VMworld 2015 HOMELAB GIVEAWAY Aug04

VMworld 2015 HOMELAB GIVEAWAY

VMworld 2015 is coming up fast, and that means CONTESTS! vExperts always get the extra-special treatment, and this year is no exception. Catalogic Software is looking to lead the pack by giving away a complete turnkey VMware homelab kit to one lucky vExpert or NetApp A-Team member. This is a serious prize that has even us at WeBreakTech drooling. What can I say, we’re suckers for flashy hardware! Up for grabs is a complete homelab package, decked out with the following: 1x Cisco SG300-20 managed switch 1x 2U NetApp FAS 2020 3.6TB Filer 2x 2U servers w/ quad-core Intel processor and 32GB  DDR4 memory 1x Catalogic ECX perpetual license 1 year VMware VMUG Advantage w/ Eval Experience license $300 to soup up the lab, customize it or to pick up a rack Now that you’re foaming at the mouth, I’m sure the next question on your mind is something along the lines of “shut up and tell me how to sign up already!” Good news is, it’s quite simple and shouldn’t take longer than 10-15 minutes for the savvy vExpert and A-Team nerds. Head over to Catalogic’s contest page here, where you’ll find a selection of questions related to Catalogic’s bread and butter, copy data management. Choose one of them and answer it in 300 words or less in the comments section of that page; or post a meaningful reply to another commenter’s response. Remember to restate the question at the beginning of your comment, or refer to the original post if you’re replying to someone. You’re free to submit as many entries as you’d like – the number of submissions isn’t considered, but rather their individual merit – so you’re still increasing your odds. The contest ends on September 2nd, 2015 and the winner (who...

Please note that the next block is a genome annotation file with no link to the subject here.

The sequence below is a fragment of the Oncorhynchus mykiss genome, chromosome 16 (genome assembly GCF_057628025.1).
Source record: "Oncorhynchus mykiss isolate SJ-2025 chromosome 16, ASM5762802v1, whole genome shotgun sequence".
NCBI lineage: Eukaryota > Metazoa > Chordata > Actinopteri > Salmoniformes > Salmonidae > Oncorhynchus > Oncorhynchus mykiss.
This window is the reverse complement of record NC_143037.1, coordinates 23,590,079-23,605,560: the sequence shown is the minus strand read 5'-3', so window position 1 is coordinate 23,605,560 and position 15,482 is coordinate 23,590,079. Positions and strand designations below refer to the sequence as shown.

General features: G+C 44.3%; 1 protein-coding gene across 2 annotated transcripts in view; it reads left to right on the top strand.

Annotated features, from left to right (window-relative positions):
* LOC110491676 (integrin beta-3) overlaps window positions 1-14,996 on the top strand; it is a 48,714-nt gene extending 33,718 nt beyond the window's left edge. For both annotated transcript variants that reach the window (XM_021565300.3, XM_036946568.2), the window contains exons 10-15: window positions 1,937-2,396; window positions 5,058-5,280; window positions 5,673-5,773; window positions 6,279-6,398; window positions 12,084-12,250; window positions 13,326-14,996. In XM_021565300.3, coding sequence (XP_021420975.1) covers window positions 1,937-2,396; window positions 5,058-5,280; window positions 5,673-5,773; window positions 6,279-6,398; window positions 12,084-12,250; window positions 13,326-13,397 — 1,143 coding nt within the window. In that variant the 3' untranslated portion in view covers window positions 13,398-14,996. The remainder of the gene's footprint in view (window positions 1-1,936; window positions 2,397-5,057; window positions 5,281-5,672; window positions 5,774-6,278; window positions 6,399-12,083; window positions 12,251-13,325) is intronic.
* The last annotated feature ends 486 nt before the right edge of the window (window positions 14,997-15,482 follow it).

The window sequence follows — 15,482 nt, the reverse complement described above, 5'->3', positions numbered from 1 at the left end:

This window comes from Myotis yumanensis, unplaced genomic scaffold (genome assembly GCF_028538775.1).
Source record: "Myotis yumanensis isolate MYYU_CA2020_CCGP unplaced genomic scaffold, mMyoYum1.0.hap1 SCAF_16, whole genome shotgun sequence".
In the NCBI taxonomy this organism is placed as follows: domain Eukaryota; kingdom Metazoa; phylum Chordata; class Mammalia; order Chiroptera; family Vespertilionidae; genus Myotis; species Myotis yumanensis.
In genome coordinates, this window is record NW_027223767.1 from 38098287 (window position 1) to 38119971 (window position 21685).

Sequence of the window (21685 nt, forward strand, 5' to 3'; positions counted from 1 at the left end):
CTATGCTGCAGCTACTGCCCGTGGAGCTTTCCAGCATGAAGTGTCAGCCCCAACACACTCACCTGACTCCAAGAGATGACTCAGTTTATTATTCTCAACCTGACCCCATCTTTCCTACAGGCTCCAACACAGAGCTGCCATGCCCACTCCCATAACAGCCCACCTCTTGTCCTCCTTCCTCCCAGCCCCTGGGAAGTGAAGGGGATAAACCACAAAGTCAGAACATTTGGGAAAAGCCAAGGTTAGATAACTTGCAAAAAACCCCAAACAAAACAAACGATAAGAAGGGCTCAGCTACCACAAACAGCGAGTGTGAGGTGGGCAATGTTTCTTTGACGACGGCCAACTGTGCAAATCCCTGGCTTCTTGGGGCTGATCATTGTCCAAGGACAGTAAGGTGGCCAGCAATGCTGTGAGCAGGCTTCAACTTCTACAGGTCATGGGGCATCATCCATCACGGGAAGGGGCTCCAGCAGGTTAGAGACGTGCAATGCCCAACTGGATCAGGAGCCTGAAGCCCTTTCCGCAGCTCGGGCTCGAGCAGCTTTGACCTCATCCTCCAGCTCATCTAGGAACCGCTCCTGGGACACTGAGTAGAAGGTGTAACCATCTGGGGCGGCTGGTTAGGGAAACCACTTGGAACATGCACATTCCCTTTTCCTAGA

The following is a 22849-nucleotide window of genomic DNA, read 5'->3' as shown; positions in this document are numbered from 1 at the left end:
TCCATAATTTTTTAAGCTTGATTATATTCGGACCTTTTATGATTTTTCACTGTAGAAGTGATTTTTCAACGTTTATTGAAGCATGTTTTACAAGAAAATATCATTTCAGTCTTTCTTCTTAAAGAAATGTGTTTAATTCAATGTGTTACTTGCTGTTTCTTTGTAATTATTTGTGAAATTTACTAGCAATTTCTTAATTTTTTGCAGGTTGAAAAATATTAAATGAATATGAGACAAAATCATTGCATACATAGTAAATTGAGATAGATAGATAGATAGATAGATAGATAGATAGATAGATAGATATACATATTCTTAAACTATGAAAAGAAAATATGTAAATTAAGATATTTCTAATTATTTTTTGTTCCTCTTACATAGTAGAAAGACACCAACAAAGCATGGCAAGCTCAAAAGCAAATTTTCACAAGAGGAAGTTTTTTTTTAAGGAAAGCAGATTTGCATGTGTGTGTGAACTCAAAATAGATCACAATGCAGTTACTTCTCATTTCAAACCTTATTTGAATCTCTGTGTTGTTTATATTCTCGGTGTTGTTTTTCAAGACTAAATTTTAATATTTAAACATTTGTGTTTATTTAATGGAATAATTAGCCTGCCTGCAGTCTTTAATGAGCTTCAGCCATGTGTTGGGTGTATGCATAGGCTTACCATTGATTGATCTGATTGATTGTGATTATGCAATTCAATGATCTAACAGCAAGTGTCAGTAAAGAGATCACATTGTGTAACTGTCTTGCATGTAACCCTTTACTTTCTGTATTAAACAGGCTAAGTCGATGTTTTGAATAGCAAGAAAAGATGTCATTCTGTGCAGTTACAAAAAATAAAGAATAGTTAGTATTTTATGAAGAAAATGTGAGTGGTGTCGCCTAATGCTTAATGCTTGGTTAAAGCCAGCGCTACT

Inateck HB4009 USB 3.0 3-Port Hub Review Jun23

Inateck HB4009 USB 3.0 3-Port Hub Review

Inateck is quickly rising up to become one of my favorite consumer electronics vendors. They make all kinds of relatively generic but still useful gear and they do it well. I last reviewed their FD2002 Dual Bay USB HDD Docking Station and their BP2001 Bluetooth Portable Speaker. Today, we’re taking a look at the HB4009 USB3.0 3-Port Hub +1 Magic-Port. My first thought was “what the hell is a Magic Port?” – Magic and IT are generally considered mutually exclusive, except when considering Clarke’s law: any sufficiently advanced technology is indistinguishable from magic. And perhaps when considering some of the arcane workarounds I’ve seen my colleagues come up with over the years, but that’s a story for another day. For the HB4009, the Magic Port enables cross-platform file transfers and KVM capabilities. The idea is you can connect it to two different PCs, or between your PC and your Android device to use it both as a glorified USB cable and as a KVM switch. It also boasts the ability to share the clipboard between devices and the included Mac KM Link software detects when the mouse reaches the border of any monitor and jumps it over to the other computer. The package comes with the hub itself, with one male USB cable coming out one end, 3 USB 3.0 ports and the magic port on the other end to attach the included male-to-male USB cable. It also includes a USB3.0 to MicroUSB adapter so you can connect the Magic port to your android devices. The USB hub and cable itself is about a foot long, with the male-to-male cable being an additional 3.93 feet. The first thing I tested was to make sure the USB hub actually worked, having minimal success with these things...

Review: Micron M500DC & Crucial CT480M500 SSD Mar13

Review: Micron M500DC & Crucial CT480M500 SSD